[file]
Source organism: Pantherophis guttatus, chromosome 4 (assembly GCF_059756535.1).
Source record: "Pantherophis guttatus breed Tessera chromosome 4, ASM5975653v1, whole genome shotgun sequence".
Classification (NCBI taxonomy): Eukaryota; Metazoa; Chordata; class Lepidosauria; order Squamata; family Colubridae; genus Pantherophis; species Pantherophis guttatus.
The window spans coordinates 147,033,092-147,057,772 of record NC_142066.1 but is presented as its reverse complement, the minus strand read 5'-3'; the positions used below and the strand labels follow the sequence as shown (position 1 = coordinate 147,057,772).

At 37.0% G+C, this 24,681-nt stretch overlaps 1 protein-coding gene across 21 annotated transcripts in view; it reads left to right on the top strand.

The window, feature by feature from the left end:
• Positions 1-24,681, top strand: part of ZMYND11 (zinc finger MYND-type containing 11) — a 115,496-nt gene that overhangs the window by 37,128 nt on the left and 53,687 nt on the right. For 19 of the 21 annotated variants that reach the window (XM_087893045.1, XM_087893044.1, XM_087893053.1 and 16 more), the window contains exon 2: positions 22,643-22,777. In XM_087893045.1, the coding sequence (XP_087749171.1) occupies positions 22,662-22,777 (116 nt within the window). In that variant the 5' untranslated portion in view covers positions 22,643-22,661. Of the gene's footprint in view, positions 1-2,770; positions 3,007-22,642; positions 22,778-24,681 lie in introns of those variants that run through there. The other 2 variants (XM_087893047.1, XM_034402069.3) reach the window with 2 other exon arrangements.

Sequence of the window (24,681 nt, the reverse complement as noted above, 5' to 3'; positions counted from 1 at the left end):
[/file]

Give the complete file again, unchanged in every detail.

Source organism: Pantherophis guttatus, chromosome 4 (assembly GCF_059756535.1).
Source record: "Pantherophis guttatus breed Tessera chromosome 4, ASM5975653v1, whole genome shotgun sequence".
Classification (NCBI taxonomy): Eukaryota; Metazoa; Chordata; class Lepidosauria; order Squamata; family Colubridae; genus Pantherophis; species Pantherophis guttatus.
The window spans coordinates 147,033,092-147,057,772 of record NC_142066.1 but is presented as its reverse complement, the minus strand read 5'-3'; the positions used below and the strand labels follow the sequence as shown (position 1 = coordinate 147,057,772).

At 37.0% G+C, this 24,681-nt stretch overlaps 1 protein-coding gene across 21 annotated transcripts in view; it reads left to right on the top strand.

The window, feature by feature from the left end:
• Positions 1-24,681, top strand: part of ZMYND11 (zinc finger MYND-type containing 11) — a 115,496-nt gene that overhangs the window by 37,128 nt on the left and 53,687 nt on the right. For 19 of the 21 annotated variants that reach the window (XM_087893045.1, XM_087893044.1, XM_087893053.1 and 16 more), the window contains exon 2: positions 22,643-22,777. In XM_087893045.1, the coding sequence (XP_087749171.1) occupies positions 22,662-22,777 (116 nt within the window). In that variant the 5' untranslated portion in view covers positions 22,643-22,661. Of the gene's footprint in view, positions 1-2,770; positions 3,007-22,642; positions 22,778-24,681 lie in introns of those variants that run through there. The other 2 variants (XM_087893047.1, XM_034402069.3) reach the window with 2 other exon arrangements.

Sequence of the window (24,681 nt, the reverse complement as noted above, 5' to 3'; positions counted from 1 at the left end):